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5 Tried-and-True Potty Training Tips for Girls

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Many children begin showing signs they are ready to transition from diapers to underwear between the ages of 18 months and 3 years, with girls typically beginning the process a bit earlier than boys. In a video for Parents.com, Dr. Ari Brown, a pediatrician, noted that one of the reasons girls may start potty training sooner is because they reach an age where they are more aware of soiling their diaper. If your daughter is reaching this age, you may have already noticed her becoming uncomfortable in her diaper or communicating to you in her own special way that she needs to be changed. 

"Be thoughtful of the language you use."

Here are five of our favorite tips for potty training girls:

1. Be clear and consistent

According to Teri Crane, author of popular toilet training book "Potty Train You Child in Just One Day," adults should always be clear in their communications with their daughters about potty training, and consistent in their language and schedules. Crane told diaper and pull-up company Huggies that many little children think concretely. In other words, if you ask your daughter if she wants to go to the bathroom, she may think you are asking if she wants to walk in there, not if she needs to use the toilet. Be thoughtful of the language you use and understand that it may take awhile for your daughter to realize what "going to the bathroom" means. 

2. Create an established routine

According to Dr. Brown, it's important for parents to remain aware of when their daughter needs to go to the bathroom, as little girls tend to get bladder infections if they have a dirty diaper on for a long period of time. The sooner you can get your daughter to the bathroom, the better, so set a schedule for how often you and your child will head to the bathroom to see if she needs to go. Pretty soon, your daughter might be the one reminding you that it's been 20 minutes since she went to the bathroom and that it's time to go again. 

3. Help her relax

Many little girls want their parent, guardian or caregiver to stay with them when they go to the bathroom, and you never want to leave a child in the bathroom alone. FamilyDoctor.org, the website of the American Academy of Family Physicians, suggested that adults read or talk to their daughters to help them relax and feel comfortable on the toilet. Some girls may end up feeling anxious or get off the chair if you leave them alone, and many little ones may need encouragement.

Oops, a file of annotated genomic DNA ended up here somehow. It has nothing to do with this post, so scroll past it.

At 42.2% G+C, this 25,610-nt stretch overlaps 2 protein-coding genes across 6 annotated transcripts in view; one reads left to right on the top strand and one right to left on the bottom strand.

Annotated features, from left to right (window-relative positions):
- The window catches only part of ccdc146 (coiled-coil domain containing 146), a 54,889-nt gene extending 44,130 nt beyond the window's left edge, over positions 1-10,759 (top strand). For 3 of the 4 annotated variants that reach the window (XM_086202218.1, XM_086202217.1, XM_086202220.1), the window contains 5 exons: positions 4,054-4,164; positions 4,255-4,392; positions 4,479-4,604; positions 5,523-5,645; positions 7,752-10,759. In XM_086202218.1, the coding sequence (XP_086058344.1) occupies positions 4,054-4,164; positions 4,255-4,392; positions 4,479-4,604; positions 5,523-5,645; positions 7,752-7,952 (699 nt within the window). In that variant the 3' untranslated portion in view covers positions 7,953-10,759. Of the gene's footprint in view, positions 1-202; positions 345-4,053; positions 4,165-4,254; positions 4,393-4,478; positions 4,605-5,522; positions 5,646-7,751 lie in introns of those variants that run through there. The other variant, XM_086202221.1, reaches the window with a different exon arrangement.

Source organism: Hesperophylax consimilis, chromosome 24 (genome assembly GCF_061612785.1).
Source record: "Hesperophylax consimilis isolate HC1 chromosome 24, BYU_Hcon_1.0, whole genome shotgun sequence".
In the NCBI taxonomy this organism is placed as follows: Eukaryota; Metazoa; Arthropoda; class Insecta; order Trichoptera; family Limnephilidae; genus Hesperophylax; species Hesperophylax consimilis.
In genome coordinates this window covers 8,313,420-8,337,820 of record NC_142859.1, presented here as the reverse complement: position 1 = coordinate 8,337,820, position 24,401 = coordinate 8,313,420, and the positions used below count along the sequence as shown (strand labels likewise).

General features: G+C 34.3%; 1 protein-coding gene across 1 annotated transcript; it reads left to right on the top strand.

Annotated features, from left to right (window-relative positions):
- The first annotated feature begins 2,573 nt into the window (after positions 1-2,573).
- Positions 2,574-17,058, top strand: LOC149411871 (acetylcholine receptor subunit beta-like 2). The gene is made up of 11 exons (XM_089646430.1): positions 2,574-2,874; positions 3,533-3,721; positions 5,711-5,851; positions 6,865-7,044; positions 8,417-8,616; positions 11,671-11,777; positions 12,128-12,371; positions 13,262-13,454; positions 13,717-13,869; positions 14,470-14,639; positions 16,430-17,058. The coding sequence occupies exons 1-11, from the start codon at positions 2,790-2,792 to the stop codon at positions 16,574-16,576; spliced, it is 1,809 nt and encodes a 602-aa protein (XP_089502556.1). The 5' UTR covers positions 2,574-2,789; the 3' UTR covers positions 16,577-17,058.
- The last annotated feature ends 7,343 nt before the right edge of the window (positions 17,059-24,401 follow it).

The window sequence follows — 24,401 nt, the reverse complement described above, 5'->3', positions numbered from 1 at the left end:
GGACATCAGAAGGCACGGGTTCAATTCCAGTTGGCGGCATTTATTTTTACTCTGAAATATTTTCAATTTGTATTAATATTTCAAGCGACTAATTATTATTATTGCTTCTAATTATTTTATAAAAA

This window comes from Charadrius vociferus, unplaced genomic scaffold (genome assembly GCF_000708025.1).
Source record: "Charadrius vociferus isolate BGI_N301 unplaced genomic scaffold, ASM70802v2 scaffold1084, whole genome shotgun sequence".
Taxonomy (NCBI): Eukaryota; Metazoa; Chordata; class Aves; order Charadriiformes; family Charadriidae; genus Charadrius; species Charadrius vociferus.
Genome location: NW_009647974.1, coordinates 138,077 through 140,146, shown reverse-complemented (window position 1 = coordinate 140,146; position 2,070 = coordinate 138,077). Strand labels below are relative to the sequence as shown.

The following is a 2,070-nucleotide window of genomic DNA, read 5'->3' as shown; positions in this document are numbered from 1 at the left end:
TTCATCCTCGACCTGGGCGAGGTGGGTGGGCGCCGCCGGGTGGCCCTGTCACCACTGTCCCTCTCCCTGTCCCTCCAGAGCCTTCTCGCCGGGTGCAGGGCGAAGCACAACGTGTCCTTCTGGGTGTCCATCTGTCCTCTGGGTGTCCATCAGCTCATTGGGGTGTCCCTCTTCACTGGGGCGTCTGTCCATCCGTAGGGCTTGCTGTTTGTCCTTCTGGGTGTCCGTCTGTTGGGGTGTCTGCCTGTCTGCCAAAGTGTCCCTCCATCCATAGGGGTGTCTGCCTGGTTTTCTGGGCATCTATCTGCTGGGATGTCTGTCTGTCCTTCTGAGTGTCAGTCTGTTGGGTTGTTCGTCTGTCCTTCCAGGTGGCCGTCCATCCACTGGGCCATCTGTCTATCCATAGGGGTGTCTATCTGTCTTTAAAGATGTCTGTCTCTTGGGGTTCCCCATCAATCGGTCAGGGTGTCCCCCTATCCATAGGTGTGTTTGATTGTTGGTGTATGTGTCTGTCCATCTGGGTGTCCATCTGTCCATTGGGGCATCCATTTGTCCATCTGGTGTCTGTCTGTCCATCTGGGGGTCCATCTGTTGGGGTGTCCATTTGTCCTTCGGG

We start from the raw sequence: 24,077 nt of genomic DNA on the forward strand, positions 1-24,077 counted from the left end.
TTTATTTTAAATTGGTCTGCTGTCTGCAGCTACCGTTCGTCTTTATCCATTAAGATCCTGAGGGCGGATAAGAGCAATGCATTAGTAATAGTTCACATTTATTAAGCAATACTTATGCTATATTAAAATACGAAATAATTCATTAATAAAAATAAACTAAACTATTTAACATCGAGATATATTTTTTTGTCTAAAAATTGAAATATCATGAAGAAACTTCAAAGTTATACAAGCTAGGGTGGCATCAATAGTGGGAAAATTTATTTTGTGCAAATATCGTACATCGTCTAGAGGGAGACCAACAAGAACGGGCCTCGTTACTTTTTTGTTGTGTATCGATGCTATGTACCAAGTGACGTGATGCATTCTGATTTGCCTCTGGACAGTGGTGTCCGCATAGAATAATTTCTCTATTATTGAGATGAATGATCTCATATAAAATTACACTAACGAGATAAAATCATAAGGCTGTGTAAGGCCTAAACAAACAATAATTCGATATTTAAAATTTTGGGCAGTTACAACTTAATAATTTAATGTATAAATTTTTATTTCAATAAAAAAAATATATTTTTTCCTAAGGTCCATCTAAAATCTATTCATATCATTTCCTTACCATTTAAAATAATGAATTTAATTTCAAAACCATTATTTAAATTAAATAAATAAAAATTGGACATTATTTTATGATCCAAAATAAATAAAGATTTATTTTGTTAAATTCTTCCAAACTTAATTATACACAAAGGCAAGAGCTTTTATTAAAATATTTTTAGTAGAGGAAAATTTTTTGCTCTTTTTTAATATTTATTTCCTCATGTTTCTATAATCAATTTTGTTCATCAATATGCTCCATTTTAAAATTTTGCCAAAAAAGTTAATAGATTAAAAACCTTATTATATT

a young girl sitting on a pottyConsider your daughter's personality before you invest in toilet training tools.
 

4. Invest in the right tools

Each child has her own unique personality, and it can be helpful for parents and guardians to first consider how their daughter learns before they go out and buy different potty training tools. Some little ones feel uncomfortable starting their training on the adult toilet, so families may want to invest in a smaller, more toddler-friendly toilet than a removable seat. Tracy Marines, a parent from Pennsylvania, told Parents.com she even travels with Post-It notes when she has her daughter with her so she can place a Post-It over the automatic sensor in public toilets as the auto-flushing feature often frightens her young daughter. 

5. Remain positive and calm

Nothing is stronger than a positive attitude when it comes to training a child, and multiple potty training experts suggest parents and guardians remain positive about the experience to help their children succeed. According to the Mayo Clinic, talking to your daughter about toilet training in an upbeat and casual manner can help her understand that it's something everyone does and that it is something she can master. Reading potty training books and praising her for trying - even when she doesn't go but thought she needed to - are all ways to maintain a positive attitude about the experience. Be careful with punishing your daughter for having an accident. FamilyDoctor.org noted that adults need to remain calm and encouraging when their child doesn't make it to the bathroom in time.

Remember that your daughter may take a few weeks or months to become fully potty trained, so it's important that you stay consistent and positive throughout the entire experience. 

 
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